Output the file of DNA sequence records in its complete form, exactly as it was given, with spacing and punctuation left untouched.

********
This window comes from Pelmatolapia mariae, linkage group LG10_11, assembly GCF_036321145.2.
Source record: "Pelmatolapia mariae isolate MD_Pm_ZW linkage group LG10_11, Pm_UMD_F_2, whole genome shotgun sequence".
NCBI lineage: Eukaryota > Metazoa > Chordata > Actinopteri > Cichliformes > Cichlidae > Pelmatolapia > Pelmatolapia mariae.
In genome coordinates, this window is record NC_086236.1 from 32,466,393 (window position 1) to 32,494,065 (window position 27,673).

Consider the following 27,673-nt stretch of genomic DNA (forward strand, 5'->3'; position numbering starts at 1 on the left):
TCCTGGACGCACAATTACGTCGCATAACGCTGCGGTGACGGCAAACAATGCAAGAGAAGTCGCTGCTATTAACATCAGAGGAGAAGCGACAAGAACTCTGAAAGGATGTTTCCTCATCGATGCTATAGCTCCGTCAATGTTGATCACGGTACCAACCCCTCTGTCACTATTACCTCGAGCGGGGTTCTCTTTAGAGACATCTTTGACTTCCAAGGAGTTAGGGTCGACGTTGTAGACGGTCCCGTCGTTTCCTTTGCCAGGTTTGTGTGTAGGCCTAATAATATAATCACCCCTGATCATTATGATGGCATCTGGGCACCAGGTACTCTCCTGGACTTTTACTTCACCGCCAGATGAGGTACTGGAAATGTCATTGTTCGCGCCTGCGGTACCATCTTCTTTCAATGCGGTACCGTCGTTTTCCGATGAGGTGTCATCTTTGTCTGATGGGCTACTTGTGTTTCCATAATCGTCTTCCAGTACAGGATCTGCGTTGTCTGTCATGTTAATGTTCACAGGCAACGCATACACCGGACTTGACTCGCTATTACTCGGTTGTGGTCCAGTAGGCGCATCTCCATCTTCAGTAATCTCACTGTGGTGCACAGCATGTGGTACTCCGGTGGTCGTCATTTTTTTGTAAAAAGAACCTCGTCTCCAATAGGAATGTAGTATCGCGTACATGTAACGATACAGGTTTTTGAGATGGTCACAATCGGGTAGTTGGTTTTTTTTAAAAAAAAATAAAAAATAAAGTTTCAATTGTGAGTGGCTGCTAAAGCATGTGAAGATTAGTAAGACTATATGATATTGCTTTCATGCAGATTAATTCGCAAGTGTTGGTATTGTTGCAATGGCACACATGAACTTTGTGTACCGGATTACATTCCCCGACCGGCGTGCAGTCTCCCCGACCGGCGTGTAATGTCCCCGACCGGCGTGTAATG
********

This window comes from Pelmatolapia mariae, linkage group LG10_11, assembly GCF_036321145.2.
Source record: "Pelmatolapia mariae isolate MD_Pm_ZW linkage group LG10_11, Pm_UMD_F_2, whole genome shotgun sequence".
NCBI lineage: Eukaryota > Metazoa > Chordata > Actinopteri > Cichliformes > Cichlidae > Pelmatolapia > Pelmatolapia mariae.
In genome coordinates, this window is record NC_086236.1 from 32,466,393 (window position 1) to 32,494,065 (window position 27,673).

Consider the following 27,673-nt stretch of genomic DNA (forward strand, 5'->3'; position numbering starts at 1 on the left):
TCCTGGACGCACAATTACGTCGCATAACGCTGCGGTGACGGCAAACAATGCAAGAGAAGTCGCTGCTATTAACATCAGAGGAGAAGCGACAAGAACTCTGAAAGGATGTTTCCTCATCGATGCTATAGCTCCGTCAATGTTGATCACGGTACCAACCCCTCTGTCACTATTACCTCGAGCGGGGTTCTCTTTAGAGACATCTTTGACTTCCAAGGAGTTAGGGTCGACGTTGTAGACGGTCCCGTCGTTTCCTTTGCCAGGTTTGTGTGTAGGCCTAATAATATAATCACCCCTGATCATTATGATGGCATCTGGGCACCAGGTACTCTCCTGGACTTTTACTTCACCGCCAGATGAGGTACTGGAAATGTCATTGTTCGCGCCTGCGGTACCATCTTCTTTCAATGCGGTACCGTCGTTTTCCGATGAGGTGTCATCTTTGTCTGATGGGCTACTTGTGTTTCCATAATCGTCTTCCAGTACAGGATCTGCGTTGTCTGTCATGTTAATGTTCACAGGCAACGCATACACCGGACTTGACTCGCTATTACTCGGTTGTGGTCCAGTAGGCGCATCTCCATCTTCAGTAATCTCACTGTGGTGCACAGCATGTGGTACTCCGGTGGTCGTCATTTTTTTGTAAAAAGAACCTCGTCTCCAATAGGAATGTAGTATCGCGTACATGTAACGATACAGGTTTTTGAGATGGTCACAATCGGGTAGTTGGTTTTTTTTAAAAAAAAATAAAAAATAAAGTTTCAATTGTGAGTGGCTGCTAAAGCATGTGAAGATTAGTAAGACTATATGATATTGCTTTCATGCAGATTAATTCGCAAGTGTTGGTATTGTTGCAATGGCACACATGAACTTTGTGTACCGGATTACATTCCCCGACCGGCGTGCAGTCTCCCCGACCGGCGTGTAATGTCCCCGACCGGCGTGTAATG